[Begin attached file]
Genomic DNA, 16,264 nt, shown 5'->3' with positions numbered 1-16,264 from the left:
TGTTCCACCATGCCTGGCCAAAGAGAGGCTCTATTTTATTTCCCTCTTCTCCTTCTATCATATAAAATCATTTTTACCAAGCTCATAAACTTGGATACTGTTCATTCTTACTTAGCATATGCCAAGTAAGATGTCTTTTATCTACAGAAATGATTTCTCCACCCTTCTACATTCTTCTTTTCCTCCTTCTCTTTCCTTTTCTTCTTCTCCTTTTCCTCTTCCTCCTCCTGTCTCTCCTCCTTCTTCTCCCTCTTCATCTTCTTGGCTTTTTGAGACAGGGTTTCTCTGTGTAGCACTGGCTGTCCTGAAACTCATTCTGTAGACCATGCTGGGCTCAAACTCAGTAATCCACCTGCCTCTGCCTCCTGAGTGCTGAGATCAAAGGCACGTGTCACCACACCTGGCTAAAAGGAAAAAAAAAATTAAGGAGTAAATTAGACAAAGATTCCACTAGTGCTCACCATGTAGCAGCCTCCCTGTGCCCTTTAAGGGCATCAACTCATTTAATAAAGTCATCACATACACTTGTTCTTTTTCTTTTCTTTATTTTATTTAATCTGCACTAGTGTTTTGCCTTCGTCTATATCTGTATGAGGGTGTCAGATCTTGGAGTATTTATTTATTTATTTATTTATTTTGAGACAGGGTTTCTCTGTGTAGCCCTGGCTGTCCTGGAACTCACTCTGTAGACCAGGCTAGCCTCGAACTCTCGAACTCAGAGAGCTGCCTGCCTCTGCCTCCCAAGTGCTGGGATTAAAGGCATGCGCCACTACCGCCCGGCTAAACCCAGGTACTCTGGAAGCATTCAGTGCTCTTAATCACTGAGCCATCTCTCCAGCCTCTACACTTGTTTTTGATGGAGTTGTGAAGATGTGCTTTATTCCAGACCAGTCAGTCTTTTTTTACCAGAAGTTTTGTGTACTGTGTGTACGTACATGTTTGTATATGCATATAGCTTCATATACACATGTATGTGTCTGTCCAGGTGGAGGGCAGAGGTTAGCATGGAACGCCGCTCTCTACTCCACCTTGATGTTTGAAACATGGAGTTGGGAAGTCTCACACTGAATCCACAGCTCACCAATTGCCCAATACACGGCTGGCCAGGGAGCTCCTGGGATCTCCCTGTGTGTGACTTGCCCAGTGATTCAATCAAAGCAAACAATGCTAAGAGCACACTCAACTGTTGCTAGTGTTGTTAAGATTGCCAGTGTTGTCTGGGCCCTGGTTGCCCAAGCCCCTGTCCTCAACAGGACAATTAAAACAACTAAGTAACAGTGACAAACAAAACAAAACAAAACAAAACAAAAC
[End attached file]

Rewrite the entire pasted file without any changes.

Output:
Genomic DNA, 16,264 nt, shown 5'->3' with positions numbered 1-16,264 from the left:
TGTTCCACCATGCCTGGCCAAAGAGAGGCTCTATTTTATTTCCCTCTTCTCCTTCTATCATATAAAATCATTTTTACCAAGCTCATAAACTTGGATACTGTTCATTCTTACTTAGCATATGCCAAGTAAGATGTCTTTTATCTACAGAAATGATTTCTCCACCCTTCTACATTCTTCTTTTCCTCCTTCTCTTTCCTTTTCTTCTTCTCCTTTTCCTCTTCCTCCTCCTGTCTCTCCTCCTTCTTCTCCCTCTTCATCTTCTTGGCTTTTTGAGACAGGGTTTCTCTGTGTAGCACTGGCTGTCCTGAAACTCATTCTGTAGACCATGCTGGGCTCAAACTCAGTAATCCACCTGCCTCTGCCTCCTGAGTGCTGAGATCAAAGGCACGTGTCACCACACCTGGCTAAAAGGAAAAAAAAAATTAAGGAGTAAATTAGACAAAGATTCCACTAGTGCTCACCATGTAGCAGCCTCCCTGTGCCCTTTAAGGGCATCAACTCATTTAATAAAGTCATCACATACACTTGTTCTTTTTCTTTTCTTTATTTTATTTAATCTGCACTAGTGTTTTGCCTTCGTCTATATCTGTATGAGGGTGTCAGATCTTGGAGTATTTATTTATTTATTTATTTATTTTGAGACAGGGTTTCTCTGTGTAGCCCTGGCTGTCCTGGAACTCACTCTGTAGACCAGGCTAGCCTCGAACTCTCGAACTCAGAGAGCTGCCTGCCTCTGCCTCCCAAGTGCTGGGATTAAAGGCATGCGCCACTACCGCCCGGCTAAACCCAGGTACTCTGGAAGCATTCAGTGCTCTTAATCACTGAGCCATCTCTCCAGCCTCTACACTTGTTTTTGATGGAGTTGTGAAGATGTGCTTTATTCCAGACCAGTCAGTCTTTTTTTACCAGAAGTTTTGTGTACTGTGTGTACGTACATGTTTGTATATGCATATAGCTTCATATACACATGTATGTGTCTGTCCAGGTGGAGGGCAGAGGTTAGCATGGAACGCCGCTCTCTACTCCACCTTGATGTTTGAAACATGGAGTTGGGAAGTCTCACACTGAATCCACAGCTCACCAATTGCCCAATACACGGCTGGCCAGGGAGCTCCTGGGATCTCCCTGTGTGTGACTTGCCCAGTGATTCAATCAAAGCAAACAATGCTAAGAGCACACTCAACTGTTGCTAGTGTTGTTAAGATTGCCAGTGTTGTCTGGGCCCTGGTTGCCCAAGCCCCTGTCCTCAACAGGACAATTAAAACAACTAAGTAACAGTGACAAACAAAACAAAACAAAACAAAACAAAAC